The Convention permits the refusal of asylum for those who have committed acts ‘contrary to the purposes of the United Nations’. So the Government is now going to legislate to make it clear that terrorist acts fall into this category.
Neat, if it works. But there is another more serious problem. How do we then get rid of them? For certain, the failed asylum seekers will claim that they would be subject to torture if they were returned to their own country.
They are probably right. Middle East governments do not have much truck with those who plot mass murder, wherever their targets might be.
This brings us slap up against the European Convention on Human Rights (ECHR)—another document that goes back more than 50 years to another time, another world.
Article Three of that Convention is one short sentence: ‘No one shall be subjected to torture or inhuman or degrading treatment or punishment.’
It is hard to disagree with that. Nor is it a surprise that this Article has been interpreted as forbidding the return of people to countries where they might face such treatment.
Indeed, the recent row about CIA flights around the world focused on exactly this point.
So we are stuck. Even if we close off the Refugee Convention to terrorists, the ECHR prevents us from sending them home. And the House of Lords has even ruled that it is not lawful to detain them indefinitely.
The most that can be done is to put them under a form of house arrest.
This has serious implications. Britain could well become a haven for international terrorists. If they know that they only have to set foot in Britain and be safe for life then, surely, others will follow.
Indeed, the French and many Middle Eastern governments would claim that this is already happening. In principle, all other European countries should have the same problem but the position of London as an international centre for travel, finance and the media makes it a particular target for this purpose.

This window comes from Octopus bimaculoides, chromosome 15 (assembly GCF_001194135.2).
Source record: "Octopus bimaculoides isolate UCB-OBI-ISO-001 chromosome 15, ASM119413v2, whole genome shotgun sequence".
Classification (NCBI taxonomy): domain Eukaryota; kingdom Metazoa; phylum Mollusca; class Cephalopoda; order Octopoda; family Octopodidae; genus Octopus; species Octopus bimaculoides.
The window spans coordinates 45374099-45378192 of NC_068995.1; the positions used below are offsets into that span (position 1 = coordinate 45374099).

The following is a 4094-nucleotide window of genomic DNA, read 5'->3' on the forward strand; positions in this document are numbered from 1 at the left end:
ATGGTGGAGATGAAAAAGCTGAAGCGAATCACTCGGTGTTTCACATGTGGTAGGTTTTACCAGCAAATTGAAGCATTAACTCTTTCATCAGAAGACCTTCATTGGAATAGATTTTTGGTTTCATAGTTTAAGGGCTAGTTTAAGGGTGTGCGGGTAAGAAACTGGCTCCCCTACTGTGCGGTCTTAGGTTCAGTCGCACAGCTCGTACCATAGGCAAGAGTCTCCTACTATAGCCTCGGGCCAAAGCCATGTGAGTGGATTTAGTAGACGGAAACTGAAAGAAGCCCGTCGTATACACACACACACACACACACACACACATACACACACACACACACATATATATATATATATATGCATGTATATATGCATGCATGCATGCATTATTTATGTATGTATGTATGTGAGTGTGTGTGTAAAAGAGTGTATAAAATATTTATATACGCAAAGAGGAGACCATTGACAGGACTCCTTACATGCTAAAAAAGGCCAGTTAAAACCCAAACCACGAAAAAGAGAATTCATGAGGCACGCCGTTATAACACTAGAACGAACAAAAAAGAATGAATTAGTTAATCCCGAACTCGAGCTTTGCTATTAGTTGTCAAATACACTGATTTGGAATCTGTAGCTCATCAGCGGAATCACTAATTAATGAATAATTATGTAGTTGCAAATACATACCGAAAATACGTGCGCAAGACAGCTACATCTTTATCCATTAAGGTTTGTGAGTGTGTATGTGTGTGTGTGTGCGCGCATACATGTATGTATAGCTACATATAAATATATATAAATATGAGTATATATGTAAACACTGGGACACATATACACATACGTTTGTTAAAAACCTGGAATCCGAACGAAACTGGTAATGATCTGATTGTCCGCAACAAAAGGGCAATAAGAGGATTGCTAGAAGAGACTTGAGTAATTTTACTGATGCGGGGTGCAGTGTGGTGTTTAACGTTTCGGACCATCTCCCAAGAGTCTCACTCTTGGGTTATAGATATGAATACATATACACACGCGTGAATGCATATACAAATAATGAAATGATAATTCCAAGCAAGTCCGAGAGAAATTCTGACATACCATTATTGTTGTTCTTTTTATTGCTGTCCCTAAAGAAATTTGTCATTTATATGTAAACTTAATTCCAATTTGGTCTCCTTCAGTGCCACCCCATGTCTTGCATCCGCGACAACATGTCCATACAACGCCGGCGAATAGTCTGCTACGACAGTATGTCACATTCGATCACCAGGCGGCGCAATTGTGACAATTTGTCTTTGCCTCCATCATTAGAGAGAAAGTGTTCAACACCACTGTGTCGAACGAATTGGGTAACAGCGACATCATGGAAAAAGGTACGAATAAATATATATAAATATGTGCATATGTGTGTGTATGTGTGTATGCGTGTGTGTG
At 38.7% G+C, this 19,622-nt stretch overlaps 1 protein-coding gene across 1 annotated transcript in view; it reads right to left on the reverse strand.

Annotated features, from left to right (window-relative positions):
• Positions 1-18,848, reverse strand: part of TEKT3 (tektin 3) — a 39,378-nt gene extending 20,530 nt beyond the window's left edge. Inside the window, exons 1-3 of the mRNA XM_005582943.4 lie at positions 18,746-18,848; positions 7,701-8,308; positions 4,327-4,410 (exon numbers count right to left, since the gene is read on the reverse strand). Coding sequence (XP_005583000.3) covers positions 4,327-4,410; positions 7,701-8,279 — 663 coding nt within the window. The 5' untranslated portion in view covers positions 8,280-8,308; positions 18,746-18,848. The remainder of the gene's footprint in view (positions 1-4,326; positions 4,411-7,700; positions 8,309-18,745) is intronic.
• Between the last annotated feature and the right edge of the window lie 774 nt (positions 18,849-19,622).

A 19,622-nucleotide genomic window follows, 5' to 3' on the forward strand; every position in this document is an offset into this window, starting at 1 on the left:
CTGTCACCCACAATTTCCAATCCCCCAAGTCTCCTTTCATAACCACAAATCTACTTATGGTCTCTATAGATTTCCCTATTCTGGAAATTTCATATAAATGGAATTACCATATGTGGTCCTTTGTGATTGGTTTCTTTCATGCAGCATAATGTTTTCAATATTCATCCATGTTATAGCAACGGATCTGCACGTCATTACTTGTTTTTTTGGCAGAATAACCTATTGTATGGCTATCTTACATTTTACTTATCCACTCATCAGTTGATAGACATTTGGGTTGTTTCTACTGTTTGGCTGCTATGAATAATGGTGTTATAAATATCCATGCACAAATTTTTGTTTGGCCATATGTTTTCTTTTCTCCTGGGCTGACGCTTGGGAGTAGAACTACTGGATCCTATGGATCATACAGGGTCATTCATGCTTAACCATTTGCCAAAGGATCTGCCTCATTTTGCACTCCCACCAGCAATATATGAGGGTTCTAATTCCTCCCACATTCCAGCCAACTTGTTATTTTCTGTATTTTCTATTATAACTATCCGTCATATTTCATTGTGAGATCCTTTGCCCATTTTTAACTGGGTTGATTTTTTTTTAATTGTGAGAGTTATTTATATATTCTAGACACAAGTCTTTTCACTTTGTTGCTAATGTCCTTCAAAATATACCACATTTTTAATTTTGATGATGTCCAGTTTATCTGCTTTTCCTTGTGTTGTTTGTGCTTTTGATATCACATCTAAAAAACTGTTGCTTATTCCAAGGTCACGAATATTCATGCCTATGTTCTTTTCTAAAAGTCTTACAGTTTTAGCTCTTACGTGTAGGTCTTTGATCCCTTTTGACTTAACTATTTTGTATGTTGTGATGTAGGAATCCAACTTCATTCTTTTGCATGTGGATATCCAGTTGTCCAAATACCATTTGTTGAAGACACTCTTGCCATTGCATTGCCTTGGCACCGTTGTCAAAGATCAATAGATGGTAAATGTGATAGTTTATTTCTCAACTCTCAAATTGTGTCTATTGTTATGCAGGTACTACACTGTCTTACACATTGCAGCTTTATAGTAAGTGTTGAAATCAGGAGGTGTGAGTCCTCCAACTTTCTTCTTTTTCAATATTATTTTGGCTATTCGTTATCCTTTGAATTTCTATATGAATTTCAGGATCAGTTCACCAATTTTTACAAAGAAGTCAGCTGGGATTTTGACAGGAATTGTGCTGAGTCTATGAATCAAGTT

Can anything be done? Revising the ECHR is probably a non-starter; getting the agreement of more than 50 countries would be impossible. We could, however, withdraw altogether by giving six months’ notice.
The Convention has nothing to do with the EU—it comes under the Council of Europe—but, as usual, there are EU complications. References to the ECHR are enshrined in various EU treaties making withdrawal, at best, highly complicated.
If we could get out of the ECHR we could write our own human rights law to suit our own needs and the new circumstances we face.
We could, for example, give notice that, from a certain date, anyone convicted of a terrorist offence would be sent back to his home country on completion of his sentence and without further ado.
The usual argument against any changes to human rights law is that we would be doing the terrorists’ work for them. But would it really be ‘giving in to terrorism’ to send convicted terrorists packing after giving them due warning?
Human rights are of real importance. But the British people also have a right to expect serious measures to help protect them from suicidal terrorists.
The Prime Minister makes great play of his war on terror, but this legal log-jam makes London an international centre for terrorist activity. When will the Government face up to the need for action?